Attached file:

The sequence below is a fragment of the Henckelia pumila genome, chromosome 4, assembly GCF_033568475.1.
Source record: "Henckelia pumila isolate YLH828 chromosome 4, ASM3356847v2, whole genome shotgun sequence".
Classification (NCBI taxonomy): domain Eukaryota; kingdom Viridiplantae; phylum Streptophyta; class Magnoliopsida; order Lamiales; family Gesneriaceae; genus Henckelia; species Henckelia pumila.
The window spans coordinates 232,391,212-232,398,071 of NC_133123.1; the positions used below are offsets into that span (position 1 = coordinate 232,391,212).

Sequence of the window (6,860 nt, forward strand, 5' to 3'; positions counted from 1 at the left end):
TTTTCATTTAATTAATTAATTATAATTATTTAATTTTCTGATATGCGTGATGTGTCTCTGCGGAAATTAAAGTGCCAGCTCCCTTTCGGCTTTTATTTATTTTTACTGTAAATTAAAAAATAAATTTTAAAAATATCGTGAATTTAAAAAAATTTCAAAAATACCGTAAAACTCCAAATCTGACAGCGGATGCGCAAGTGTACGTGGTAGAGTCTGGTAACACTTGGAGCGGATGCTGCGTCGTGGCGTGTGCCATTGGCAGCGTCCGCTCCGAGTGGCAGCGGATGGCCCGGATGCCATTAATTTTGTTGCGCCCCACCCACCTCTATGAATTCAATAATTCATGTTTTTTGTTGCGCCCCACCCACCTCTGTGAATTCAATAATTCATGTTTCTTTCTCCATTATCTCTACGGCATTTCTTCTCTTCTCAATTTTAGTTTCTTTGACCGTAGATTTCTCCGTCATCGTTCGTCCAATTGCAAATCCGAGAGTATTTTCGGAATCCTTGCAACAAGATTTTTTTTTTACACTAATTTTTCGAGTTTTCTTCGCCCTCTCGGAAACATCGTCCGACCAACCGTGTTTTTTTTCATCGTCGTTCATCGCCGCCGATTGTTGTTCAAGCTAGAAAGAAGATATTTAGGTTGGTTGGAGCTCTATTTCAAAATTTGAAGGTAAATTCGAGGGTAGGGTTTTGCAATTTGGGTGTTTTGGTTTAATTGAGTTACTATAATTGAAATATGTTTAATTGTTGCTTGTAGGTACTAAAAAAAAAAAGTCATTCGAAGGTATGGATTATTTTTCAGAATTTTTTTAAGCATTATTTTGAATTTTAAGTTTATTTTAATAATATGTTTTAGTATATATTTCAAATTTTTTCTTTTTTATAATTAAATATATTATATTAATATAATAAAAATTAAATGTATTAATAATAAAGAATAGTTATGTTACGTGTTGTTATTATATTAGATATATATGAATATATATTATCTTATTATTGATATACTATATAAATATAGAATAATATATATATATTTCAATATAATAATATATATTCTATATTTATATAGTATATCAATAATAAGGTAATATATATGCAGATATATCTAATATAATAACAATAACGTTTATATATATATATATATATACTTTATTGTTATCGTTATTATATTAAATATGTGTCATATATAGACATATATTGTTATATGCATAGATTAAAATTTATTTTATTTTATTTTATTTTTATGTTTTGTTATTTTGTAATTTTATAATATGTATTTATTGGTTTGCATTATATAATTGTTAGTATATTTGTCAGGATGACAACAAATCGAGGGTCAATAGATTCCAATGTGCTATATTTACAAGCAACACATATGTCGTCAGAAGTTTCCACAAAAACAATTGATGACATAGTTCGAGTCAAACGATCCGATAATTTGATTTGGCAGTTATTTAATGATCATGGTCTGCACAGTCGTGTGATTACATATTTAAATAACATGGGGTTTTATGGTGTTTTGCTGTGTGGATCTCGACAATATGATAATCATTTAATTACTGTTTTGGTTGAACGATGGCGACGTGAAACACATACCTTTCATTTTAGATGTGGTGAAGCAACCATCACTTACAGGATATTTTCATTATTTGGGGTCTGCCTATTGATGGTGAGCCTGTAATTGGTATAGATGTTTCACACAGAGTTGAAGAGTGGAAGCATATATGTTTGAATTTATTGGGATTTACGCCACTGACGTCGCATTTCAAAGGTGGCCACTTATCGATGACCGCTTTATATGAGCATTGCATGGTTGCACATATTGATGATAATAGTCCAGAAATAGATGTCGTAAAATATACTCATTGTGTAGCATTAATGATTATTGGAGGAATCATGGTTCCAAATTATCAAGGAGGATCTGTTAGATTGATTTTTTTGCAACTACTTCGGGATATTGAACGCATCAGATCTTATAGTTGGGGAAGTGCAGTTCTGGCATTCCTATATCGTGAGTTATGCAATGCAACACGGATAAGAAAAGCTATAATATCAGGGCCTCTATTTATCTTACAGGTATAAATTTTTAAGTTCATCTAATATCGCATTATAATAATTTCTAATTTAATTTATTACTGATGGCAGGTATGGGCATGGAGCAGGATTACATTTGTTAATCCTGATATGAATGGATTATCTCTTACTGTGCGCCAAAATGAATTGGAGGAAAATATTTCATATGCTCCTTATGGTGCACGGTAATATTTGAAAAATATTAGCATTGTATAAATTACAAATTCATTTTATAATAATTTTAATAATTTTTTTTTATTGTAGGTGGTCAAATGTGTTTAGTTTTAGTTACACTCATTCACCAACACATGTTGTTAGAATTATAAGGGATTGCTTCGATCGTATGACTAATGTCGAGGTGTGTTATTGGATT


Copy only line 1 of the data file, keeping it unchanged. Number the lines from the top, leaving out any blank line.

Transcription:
The sequence below is a fragment of the Henckelia pumila genome, chromosome 4, assembly GCF_033568475.1.